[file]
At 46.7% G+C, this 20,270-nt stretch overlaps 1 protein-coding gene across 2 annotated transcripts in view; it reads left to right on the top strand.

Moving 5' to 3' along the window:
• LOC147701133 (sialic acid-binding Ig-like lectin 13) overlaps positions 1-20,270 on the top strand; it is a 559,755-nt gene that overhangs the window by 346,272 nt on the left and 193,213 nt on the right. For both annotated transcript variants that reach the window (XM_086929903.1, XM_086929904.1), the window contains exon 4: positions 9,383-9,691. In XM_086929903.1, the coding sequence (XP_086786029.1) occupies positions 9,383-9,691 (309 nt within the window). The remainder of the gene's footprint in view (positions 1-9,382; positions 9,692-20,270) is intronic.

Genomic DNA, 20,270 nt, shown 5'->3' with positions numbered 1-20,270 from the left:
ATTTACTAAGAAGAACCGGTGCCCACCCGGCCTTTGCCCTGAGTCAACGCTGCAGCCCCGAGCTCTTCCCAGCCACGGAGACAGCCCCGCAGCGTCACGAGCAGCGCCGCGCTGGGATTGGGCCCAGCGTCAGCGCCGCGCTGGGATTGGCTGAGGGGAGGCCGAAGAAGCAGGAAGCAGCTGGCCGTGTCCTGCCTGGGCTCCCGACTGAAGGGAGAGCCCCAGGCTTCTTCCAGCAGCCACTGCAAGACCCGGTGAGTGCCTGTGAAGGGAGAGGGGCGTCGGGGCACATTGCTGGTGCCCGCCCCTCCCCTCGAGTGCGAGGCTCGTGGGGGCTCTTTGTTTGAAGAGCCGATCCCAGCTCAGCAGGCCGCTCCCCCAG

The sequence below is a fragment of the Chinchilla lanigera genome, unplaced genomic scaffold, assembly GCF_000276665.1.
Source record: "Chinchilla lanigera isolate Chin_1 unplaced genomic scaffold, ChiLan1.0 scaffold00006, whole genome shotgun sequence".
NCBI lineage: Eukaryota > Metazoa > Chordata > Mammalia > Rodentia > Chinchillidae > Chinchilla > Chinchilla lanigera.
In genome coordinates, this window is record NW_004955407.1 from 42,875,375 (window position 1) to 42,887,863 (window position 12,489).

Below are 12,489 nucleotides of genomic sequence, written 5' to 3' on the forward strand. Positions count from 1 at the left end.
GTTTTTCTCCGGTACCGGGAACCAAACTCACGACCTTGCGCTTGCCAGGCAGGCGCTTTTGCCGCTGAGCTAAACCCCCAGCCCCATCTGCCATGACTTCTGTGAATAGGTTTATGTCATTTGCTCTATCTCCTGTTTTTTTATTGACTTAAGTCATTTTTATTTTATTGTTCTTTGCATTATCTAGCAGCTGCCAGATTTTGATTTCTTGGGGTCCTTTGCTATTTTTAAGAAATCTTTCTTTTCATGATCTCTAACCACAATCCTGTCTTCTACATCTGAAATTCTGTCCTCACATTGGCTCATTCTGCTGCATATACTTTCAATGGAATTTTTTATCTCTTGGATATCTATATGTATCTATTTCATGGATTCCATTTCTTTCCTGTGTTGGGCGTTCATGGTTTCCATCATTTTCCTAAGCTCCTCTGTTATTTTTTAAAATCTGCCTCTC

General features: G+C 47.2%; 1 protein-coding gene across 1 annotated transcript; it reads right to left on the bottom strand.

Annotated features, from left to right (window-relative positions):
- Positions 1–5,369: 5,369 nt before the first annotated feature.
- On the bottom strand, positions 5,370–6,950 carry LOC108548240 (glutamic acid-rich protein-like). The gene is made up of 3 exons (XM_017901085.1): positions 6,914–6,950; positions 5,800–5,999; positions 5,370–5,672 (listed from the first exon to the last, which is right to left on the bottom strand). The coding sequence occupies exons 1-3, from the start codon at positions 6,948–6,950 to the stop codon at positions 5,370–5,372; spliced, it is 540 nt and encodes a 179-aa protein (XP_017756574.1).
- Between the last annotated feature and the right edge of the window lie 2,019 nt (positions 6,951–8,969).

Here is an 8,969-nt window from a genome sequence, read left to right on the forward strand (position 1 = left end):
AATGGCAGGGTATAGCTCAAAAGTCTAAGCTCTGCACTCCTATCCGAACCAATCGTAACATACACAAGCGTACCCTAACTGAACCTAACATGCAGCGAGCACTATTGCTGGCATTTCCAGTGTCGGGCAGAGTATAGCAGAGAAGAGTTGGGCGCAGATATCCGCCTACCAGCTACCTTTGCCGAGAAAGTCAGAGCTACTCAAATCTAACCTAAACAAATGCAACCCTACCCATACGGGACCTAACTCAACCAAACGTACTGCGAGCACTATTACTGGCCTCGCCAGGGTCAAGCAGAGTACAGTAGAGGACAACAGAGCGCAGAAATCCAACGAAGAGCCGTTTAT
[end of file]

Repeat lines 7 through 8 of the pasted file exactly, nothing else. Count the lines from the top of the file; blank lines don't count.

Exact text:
Source record: "Chinchilla lanigera isolate Chin_1 unplaced genomic scaffold, ChiLan1.0 scaffold00006, whole genome shotgun sequence".
NCBI lineage: Eukaryota > Metazoa > Chordata > Mammalia > Rodentia > Chinchillidae > Chinchilla > Chinchilla lanigera.